Home Office refuses to explain why use of law introduced following London bombings has increased
© Suzanne Plunkett/ReutersHome secretary Theresa May can strip dual nationals of their British citizenship if it is "conducive to the public good".
Increasing numbers of British nationals are being stripped of their citizenship under Home Office powers introduced in the wake of the 2005 London bombings.
The number of people subject to the power, under which the home secretary can deprive dual nationals of their British citizenship if it is deemed to be in the public interest, has increased since the coalition government came to power.
The measure was included in the 2006 Immigration, Asylum and Nationality Act as a direct result of the July 2005 bombings in which 52 people died and more than 700 were injured. It was used only four times in the following four years, but has been used nine times since last year's general election.
Five of the dual nationals deprived of their citizenship were British Pakistanis, while two were of dual British and Sudanese nationality. The remaining six were Australian, Iraqi, Russian, Egyptian and Lebanese dual nationals.
To date 10 of the orders have been appealed against.
The figures were obtained by the Guardian
under the Freedom of Information Act after the Home Office refused to release them. It also refused to offer any explanation for the increase, saying: "British nationality is a privilege and the home secretary has the ability to remove it from dual nationals when she believes it to be in the public good."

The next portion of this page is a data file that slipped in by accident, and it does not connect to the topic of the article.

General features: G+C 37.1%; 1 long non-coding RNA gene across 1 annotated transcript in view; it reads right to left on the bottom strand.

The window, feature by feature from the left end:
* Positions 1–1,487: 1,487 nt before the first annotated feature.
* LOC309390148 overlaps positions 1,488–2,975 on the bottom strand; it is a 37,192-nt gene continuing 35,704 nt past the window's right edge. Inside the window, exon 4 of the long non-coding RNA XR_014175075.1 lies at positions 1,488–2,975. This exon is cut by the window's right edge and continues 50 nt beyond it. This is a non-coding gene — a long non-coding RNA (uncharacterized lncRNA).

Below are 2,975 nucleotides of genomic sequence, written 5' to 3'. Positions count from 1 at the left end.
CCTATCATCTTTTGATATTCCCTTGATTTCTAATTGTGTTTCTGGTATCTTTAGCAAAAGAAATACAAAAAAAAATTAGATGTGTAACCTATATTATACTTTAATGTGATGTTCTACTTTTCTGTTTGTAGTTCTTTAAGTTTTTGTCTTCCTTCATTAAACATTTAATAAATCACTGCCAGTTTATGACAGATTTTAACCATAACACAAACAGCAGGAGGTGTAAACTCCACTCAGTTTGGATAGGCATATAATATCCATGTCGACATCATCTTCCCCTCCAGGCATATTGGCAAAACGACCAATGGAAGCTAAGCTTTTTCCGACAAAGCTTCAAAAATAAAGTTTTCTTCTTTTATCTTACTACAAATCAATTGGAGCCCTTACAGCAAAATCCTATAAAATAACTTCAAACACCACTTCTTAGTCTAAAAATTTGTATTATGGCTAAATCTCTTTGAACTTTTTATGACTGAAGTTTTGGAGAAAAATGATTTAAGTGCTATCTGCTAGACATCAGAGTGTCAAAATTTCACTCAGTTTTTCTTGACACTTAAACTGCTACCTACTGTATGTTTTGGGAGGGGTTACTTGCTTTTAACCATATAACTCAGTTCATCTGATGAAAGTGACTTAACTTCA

Under the terms of the act the home secretary can deprive an individual of British citizenship if she believes it to be "conducive to the public good", a test historically applied to non-Britons facing deportation.Previously home secretaries could act only if the British citizenship of a dual national was said to be "seriously prejudicial to the vital interests of the UK", usually because individuals were spies.
Immigration lawyers and some MPs have criticised the power, saying the public interest test is set too low. Some are also concerned that British citizenship can be stripped from individuals whose other nationality is meaningless to them.
At least one of those who have lost their British citizenship is understood to have been born in the UK, while others are thought to have lived in Britain since infancy.
The Australian who lost his British dual nationality is David Hicks, who spent more than five years as a prisoner at Guantánamo Bay after being detained in northern Afghanistan after the 9/11 attacks. The Russian is Anna Chapman, the spy deported with nine others from the US last year. She acquired British nationality through marriage before travelling to the US to join a network of sleeper agents.
The Home Office refused to explain the reasons for depriving the remaining 11 dual nationals of their British citizenship, maintaining it still has responsibilities to them under the Data Protection Act, although officials briefed journalists about Chapman's case.